Managing your own investments is really quite simple. At least it can be. Unlike many other aspects of life, complexity in investing does not mean the returns will be better. In investing, cost matters a lot, and complexity tends to add to costs. The biggest driver of portfolio risk is the ratio of stocks to bonds. If you have more in stocks and less in bonds, you have more risk because stocks are far riskier. If you choose to add some complexity (without adding to cost) you could “slice and dice” to overweight to the small and value factors, or to REITs. I say overweight (also referred to as “tilting”) because small value stocks and REITs are already included within the total stock market index. Avoid “smart beta,” and other strategies like long-short. These are often employed by Robos, are usually inefficient, and add to your cost, whether you see it directly or not. Why pay any fee to a Robo or include higher cost funds, when you can do it yourself?
What are Bogleheads and what does that have to do with the No-Robo Investor?
- 1 Develop a workable plan
- 2 Invest early and often
- 3 Never bear too much or too little risk
- 4 Diversify
- 5 Never try to time the market
- 6 Use index funds when possible
- 7 Keep costs low
- 8 Minimize taxes
- 9 Invest with simplicity
- 10 Stay the course
The No-Robo guy is a Boglehead.
Is it better to use a passive indexing approach or active management to beat the indexes?
Here is the short version of the No-Robo guy’s point of view. It is not so much a question of active vs. passive, but rather it is about focusing on cost and simplicity. Many actively managed funds and robo-advisor services have higher costs. It costs money to actively manage a portfolio, and of course you also have to pay the salaries for the “talent.” Index management is very inexpensive to operate because it is simple and passively-managed. Active funds tend to have higher expenses and portfolio turnover compared with simple passive indexing using mutual funds. High turnover causes capital gains and tax events, not to mention higher trading costs. Index funds have very little turnover and minimal trading costs. Active funds can also drift from the style they set, so you have to keep track of that fund you thought was US large cap that now includes small and international. Some active funds employ low turnover and low expense strategies. Stick to those funds if you want to try to beat the indexes, but tread carefully. The No-Robo guy mostly sticks to index mutual funds. The No-Robo Investor List of Acceptable Mutual Funds details the lowest priced index funds in the industry. If you are considering other funds, please look at this list before you leap.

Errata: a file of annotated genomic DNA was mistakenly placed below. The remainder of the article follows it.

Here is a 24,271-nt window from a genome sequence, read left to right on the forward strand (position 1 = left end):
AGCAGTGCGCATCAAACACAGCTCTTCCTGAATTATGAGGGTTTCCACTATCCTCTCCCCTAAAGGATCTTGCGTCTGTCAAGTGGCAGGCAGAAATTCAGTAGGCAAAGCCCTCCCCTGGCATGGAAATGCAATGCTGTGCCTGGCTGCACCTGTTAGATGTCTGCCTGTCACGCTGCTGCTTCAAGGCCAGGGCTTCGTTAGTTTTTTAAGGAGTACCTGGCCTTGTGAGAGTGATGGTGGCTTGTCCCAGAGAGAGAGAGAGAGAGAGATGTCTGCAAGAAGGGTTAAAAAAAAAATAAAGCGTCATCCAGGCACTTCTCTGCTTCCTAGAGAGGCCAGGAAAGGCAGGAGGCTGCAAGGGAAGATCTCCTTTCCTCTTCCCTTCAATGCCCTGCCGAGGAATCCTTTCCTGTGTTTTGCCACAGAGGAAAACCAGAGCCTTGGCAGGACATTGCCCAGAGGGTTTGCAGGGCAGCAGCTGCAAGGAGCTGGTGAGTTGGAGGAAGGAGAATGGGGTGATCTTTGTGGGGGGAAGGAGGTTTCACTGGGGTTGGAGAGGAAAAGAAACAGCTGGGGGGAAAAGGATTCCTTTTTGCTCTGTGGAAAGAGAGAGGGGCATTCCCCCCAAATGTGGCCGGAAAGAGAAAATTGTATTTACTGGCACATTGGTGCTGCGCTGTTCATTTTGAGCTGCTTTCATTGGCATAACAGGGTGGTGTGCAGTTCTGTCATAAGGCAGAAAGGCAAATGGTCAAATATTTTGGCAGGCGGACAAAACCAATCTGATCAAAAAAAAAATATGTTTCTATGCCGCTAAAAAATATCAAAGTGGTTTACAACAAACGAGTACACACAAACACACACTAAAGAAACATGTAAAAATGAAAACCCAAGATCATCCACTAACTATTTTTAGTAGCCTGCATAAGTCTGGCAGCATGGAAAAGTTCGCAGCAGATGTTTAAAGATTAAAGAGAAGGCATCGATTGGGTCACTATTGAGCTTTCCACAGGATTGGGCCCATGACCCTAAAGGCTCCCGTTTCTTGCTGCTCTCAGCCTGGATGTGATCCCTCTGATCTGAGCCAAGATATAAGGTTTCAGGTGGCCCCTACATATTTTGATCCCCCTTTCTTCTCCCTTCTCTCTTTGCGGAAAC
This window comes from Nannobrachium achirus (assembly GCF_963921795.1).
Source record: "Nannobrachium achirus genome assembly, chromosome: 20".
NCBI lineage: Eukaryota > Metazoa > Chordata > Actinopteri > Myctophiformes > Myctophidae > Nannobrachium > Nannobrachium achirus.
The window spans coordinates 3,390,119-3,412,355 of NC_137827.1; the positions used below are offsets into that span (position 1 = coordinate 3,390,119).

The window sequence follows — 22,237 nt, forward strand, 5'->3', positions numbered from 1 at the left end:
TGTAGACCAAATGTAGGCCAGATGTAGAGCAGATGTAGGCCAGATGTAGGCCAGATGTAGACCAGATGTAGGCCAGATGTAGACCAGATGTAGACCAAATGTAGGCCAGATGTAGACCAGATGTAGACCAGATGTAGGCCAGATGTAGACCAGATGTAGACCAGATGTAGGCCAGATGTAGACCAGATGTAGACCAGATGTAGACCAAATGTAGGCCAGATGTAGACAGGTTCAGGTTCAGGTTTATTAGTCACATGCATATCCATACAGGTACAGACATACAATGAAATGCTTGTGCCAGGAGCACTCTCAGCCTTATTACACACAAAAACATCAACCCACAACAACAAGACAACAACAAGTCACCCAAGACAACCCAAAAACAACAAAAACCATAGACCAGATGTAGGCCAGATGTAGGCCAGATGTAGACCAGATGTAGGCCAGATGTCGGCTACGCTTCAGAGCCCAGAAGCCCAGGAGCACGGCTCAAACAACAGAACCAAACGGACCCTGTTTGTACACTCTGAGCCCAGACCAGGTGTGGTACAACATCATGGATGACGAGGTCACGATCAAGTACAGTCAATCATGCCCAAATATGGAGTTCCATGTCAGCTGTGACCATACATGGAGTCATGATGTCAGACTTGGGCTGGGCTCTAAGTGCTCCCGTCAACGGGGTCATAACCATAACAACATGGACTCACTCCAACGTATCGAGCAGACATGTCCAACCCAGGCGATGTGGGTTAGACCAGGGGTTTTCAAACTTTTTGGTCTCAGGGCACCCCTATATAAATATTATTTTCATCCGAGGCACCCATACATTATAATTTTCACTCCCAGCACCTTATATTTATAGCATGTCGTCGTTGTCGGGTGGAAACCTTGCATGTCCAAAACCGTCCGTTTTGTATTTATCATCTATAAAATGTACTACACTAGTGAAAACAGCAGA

Expenses are even more critical with bond funds given their smaller returns. If fees are 0.50% on a fund earning 2%, you are handing over 25% of your return!
The bottom line is that over long periods of time, managers cannot consistently beat the stock or bond indexes. Those rare few who do cannot be predicted in advance. Then, those funds that do beat the index get huge inflows of money, inflows the manager has to invest in something, but there are no longer any choices left to continue at that level. Try getting the same returns on a $200M fund that has grown into a $2B monster.
Which brokerage should I use?